By the 1800s, Spilsbury’s dissected maps underwent a transformation. First, the puzzles were no longer made of wood. They were made of plywood or cardboard, which was less costly. That lowered the cost of the puzzles, making them more affordable for the average family. Second, lithographic printing methods had advanced to be able to mass produce quality, colorful images on the puzzles. No longer just maps, the puzzles could feature a variety of designs. One of the most popular jigsaw puzzles of the mid-1800s was called ‘The Star of the West’ which was an image of a man and a horse. We also see puzzle makers using the images on their puzzles and the degree of difficulty to appeal to adults as well as children. 

circa 1945: A young boy sits at a table, putting together a jigsaw puzzle of a windmill. He has one arm in a sling. (Photo by Hulton Archive/Getty Images)

And Then There’s the Saw

The jigsaw was designed to cut curved lines and intricate shapes. This was just what puzzle makers needed. But when the tredle jigsaw was invented, puzzle companies upped their game. They could now create more unique and challenging shapes for their puzzles.

Whimsy Puzzles

Whimsy puzzles were a variation of jigsaw puzzles that were popular in the Victorian era. Whimsy puzzles were basically a jigsaw puzzle, but the shapes were cut in unique, or whimsical, shapes. In some of the puzzles, the shapes were cut to resemble familiar items, like animals, even if the image on the puzzle did not include those items. For example, in one puzzle for the era, people had to arrange and fit together a bunch of pieces that were all shaped like elephants. Once assembled, the puzzle was a floral scene.

The other type of Whimsy puzzles was much more challenging for people to assemble. In these, the individual colors on the image were cut out. Imagine trying to assemble a jigsaw puzzle when each piece was one solid color. That technique in which you try to put similar colors together … that wouldn’t work with these.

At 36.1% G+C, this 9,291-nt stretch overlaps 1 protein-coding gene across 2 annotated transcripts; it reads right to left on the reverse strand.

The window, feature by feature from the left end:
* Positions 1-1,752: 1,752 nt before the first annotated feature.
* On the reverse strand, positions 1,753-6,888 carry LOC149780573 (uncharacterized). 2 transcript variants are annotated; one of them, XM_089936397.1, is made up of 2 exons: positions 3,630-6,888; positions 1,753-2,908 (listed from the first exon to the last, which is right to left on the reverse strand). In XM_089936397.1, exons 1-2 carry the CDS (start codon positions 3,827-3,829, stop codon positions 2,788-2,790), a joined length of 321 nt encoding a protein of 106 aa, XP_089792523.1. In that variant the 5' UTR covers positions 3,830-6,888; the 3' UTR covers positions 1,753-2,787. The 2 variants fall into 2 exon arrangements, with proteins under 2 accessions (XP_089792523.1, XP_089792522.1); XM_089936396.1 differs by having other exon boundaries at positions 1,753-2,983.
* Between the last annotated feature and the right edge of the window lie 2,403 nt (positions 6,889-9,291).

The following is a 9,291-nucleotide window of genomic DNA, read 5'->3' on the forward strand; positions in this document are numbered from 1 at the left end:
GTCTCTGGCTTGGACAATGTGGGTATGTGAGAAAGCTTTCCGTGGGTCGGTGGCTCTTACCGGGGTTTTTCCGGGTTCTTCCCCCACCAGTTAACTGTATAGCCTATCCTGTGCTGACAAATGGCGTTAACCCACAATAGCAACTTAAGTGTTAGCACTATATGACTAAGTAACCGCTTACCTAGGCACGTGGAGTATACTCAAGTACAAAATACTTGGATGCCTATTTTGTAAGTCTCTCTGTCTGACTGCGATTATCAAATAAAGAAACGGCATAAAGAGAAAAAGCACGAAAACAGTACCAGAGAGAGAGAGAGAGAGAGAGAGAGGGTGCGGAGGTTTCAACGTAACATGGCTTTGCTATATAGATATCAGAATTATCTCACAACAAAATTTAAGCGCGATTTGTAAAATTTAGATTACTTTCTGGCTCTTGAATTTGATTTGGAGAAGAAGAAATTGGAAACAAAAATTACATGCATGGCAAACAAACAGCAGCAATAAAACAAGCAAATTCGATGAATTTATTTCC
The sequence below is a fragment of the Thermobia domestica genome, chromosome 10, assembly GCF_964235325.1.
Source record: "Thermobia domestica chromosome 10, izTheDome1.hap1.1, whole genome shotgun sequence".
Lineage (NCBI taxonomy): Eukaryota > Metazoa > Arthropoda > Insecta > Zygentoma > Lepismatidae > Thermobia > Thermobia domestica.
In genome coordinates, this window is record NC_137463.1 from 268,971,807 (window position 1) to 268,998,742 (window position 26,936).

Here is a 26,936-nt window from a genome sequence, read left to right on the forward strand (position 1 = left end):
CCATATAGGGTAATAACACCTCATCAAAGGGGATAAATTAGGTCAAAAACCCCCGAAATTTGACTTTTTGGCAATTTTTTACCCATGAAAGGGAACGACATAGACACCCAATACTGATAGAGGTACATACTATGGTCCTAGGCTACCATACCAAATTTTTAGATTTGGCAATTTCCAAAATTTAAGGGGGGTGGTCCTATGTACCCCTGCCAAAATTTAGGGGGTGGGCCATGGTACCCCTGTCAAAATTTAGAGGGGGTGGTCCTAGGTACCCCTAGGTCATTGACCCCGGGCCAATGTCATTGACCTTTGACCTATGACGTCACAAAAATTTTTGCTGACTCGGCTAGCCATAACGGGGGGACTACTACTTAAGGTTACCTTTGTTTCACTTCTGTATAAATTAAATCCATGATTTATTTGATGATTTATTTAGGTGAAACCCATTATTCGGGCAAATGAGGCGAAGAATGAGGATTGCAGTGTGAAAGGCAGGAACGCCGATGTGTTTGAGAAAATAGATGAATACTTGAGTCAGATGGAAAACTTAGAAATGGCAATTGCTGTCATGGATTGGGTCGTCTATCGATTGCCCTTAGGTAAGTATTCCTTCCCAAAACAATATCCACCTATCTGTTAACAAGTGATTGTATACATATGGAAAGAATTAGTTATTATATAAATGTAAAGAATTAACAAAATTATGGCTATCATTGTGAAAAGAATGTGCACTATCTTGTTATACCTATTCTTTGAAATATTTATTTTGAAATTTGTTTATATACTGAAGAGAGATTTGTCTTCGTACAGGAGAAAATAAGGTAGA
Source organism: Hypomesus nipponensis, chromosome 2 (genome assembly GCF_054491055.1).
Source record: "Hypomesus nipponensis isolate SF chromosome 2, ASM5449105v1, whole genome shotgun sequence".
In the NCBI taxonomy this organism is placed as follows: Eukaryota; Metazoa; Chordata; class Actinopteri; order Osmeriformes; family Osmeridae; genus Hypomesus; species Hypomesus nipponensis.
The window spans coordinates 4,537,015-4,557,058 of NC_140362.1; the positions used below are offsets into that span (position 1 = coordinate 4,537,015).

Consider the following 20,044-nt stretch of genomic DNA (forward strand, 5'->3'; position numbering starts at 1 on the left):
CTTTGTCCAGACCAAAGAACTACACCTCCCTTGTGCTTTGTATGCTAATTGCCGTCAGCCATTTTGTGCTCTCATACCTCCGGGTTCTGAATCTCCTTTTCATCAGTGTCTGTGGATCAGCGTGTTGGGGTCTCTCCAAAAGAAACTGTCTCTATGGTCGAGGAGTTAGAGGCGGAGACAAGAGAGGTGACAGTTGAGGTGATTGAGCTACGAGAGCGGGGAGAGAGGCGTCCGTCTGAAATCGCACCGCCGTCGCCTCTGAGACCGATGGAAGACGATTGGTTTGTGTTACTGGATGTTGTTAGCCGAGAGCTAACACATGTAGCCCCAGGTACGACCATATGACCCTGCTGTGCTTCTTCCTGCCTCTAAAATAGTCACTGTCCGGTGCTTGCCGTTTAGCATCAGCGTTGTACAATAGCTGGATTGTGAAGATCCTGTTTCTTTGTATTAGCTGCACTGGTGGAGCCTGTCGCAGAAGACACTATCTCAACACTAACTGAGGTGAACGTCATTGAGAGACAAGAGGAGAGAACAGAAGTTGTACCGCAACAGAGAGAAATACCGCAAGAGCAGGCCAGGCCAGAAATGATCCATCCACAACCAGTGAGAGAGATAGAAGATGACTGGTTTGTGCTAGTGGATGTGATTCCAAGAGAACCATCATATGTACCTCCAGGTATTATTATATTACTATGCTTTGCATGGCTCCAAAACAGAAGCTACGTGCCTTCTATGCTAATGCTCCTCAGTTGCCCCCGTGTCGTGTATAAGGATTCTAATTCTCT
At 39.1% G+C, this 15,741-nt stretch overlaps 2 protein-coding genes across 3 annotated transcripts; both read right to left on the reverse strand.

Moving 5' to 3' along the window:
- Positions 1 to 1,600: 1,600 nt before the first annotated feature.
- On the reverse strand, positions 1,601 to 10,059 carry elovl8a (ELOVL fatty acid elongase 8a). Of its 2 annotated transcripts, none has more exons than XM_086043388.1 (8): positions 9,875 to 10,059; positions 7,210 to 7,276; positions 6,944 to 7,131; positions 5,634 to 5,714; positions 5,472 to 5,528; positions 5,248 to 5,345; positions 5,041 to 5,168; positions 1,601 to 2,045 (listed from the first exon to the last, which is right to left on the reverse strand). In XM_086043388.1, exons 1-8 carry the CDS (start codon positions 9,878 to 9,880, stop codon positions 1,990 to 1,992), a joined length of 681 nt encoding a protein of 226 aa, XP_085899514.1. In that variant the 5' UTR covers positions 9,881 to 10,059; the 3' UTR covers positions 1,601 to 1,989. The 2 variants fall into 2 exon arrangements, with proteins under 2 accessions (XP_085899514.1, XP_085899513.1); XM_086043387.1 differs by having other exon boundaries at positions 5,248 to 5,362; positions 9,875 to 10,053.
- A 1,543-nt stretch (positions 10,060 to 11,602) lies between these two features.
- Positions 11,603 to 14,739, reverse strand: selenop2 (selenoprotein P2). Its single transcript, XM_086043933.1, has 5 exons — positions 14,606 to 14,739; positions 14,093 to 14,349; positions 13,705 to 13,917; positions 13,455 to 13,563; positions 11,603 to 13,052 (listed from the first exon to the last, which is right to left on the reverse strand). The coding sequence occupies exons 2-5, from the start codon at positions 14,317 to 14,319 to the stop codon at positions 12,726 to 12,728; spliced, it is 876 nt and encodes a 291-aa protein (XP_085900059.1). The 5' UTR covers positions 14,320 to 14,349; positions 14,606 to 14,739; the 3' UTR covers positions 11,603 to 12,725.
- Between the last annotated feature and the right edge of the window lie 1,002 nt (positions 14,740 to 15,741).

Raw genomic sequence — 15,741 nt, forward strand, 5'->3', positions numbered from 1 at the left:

An 1860s jigsaw puzzle of Mount Vernon, created by Philadelphia puzzle makers Thomas Wagner and Jacob Shaffer. (

Jigsaw Puzzles and the Great Depression

During the Great Depression, jigsaw puzzles saw another spike in popularity. The puzzles were cheap, fun, family entertainment during a period of economic hardship for Americans. Puzzles were passed between families so folks could enjoy the challenge of a new puzzle from time to time.

At this time, jigsaw puzzles were sometimes used as marketing tools for companies. In the late 1920s, a puzzle with a steam engine on it was used as a giveaway to promote the railways. The Queen Mary luxury liner had its own promotional jigsaw puzzle in 1934. It was not uncommon for automobile manufacturers to make promotional jigsaw puzzles with the images of their newest cars.

Jigsaws and Covid

While jigsaw puzzles have never gone out of fashion, their popularity ebbs and flows. In 2020, puzzle makers noted another big spike in jigsaw puzzle sales. During the lockdowns of the Covid Pandemic, people asked to stay home began looking for ways to keep their families entertained while connecting with each other. The jigsaw puzzle fit the bill. Families could spend hours sitting around the table, working on a puzzle together … without electronic devices. All thanks to John Spilsbury and his desire to teach geography to children some 260 years ago.